Good, then, denotes one unique simple object of thought among innumerable others; but this object has very commonly been identified with some other—a fallacy which may be called the naturalistic fallacy”… What is good? logically depends upon the answer to the question What is the nature of supersensible reality? All such systems obviously involve the same fallacy—the naturalistic fallacy—by the use of which Naturalism was also defined.” Principia Ethica

The touchstone Sam will claim, but that Hume et al really could claim to know nothing much about, is the brain. “Human well-being entirely depends on events in the world and on states of the human brain.” We can study both “scientifically,” and can use the resultant knowledge to go beyond mere idle academic debate to improve lives.

So what do we know about values? The other crucial disclaimer, at the outset: the absence of answers in practice is no proof of no answers in principle. But if we’re talking (for instance) about how to raise children, and whether it’s ok to beat the nonsense out of them, there must be a right answer.  “That’s only your opinion” is, well, only your opinion.

My favorite bit in the opening chapter conjures William James’s Rock in “The Moral Philosopher and the Moral Life“:

Were all other things, gods and men and starry heavens, blotted out from this universe, and were there left but one rock with two loving souls upon it, that rock would have as thoroughly moral a constitution as any possible world which the eternities and immensities could harbor… while they lived, there would be real good things and real bad things in the universe; there would be obligations, claims, and expectations; obediences, refusals, and disappointments; compunctions, and longings for harmony to come again, and inward peace of conscience when it was restored; there would, in short, be a moral life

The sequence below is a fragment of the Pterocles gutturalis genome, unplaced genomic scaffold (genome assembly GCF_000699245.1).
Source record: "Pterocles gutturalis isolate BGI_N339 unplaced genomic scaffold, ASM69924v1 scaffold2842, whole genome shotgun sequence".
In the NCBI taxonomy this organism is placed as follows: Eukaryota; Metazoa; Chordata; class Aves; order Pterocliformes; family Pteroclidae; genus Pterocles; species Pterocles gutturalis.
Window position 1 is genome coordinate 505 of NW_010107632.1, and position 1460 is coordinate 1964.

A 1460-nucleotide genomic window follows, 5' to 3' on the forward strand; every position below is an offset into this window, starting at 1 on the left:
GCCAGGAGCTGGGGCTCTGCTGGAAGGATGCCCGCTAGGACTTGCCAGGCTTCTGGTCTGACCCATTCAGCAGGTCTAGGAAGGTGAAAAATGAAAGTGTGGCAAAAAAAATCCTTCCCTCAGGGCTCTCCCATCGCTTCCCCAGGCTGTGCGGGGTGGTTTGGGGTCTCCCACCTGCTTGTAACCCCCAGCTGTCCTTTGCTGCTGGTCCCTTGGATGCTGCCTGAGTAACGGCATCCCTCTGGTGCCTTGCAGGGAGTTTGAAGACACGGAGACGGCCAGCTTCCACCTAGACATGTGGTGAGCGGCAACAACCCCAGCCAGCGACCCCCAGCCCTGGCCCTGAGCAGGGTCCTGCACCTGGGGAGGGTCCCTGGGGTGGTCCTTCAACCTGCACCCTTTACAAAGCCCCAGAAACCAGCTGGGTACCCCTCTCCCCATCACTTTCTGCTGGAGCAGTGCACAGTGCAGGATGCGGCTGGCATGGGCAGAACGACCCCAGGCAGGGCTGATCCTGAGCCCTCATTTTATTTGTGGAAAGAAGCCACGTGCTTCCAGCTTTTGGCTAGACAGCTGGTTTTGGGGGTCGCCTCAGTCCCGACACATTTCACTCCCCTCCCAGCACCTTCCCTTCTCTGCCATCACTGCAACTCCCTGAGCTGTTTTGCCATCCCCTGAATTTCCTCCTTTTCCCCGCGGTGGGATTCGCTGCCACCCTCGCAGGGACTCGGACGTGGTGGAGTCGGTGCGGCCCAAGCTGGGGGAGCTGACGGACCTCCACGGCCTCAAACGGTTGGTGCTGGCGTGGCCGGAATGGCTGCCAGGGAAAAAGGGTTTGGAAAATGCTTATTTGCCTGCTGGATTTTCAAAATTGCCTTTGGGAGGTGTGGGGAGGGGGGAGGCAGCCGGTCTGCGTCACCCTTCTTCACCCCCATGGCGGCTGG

Against that backdrop,

Imagine if there were only two people living on earth… a man and a woman alone on  earth would be better off if they recognized their common interests… given the structure of their respective brains, the immediate facts of their environment, and the laws of Nature.

…Why would the difference between right and wrong answers suddenly disappear once we add 6.7 billion more people to this experiment?

I don’t want to give the game away prematurely, but so far as I’m concerned this just about captures the point, the game, and the match. The facts about how our behaviors and interactions register on our flourishing meters are the crucial facts. The quality of experience maps the quality of life.

There’s much more to say, but as an applied ethicist I must agree with Sam that “changing people’s ethical commitments is the most important task facing humanity.” We need to get them to commit to the notion that there are in fact moral and ethical truths beyond the culturally-embedded preferences and conventions, and that we should all act accordingly. We must not allow the term ‘morality’ to become a mere euphemism for one’s own preferred dogmas.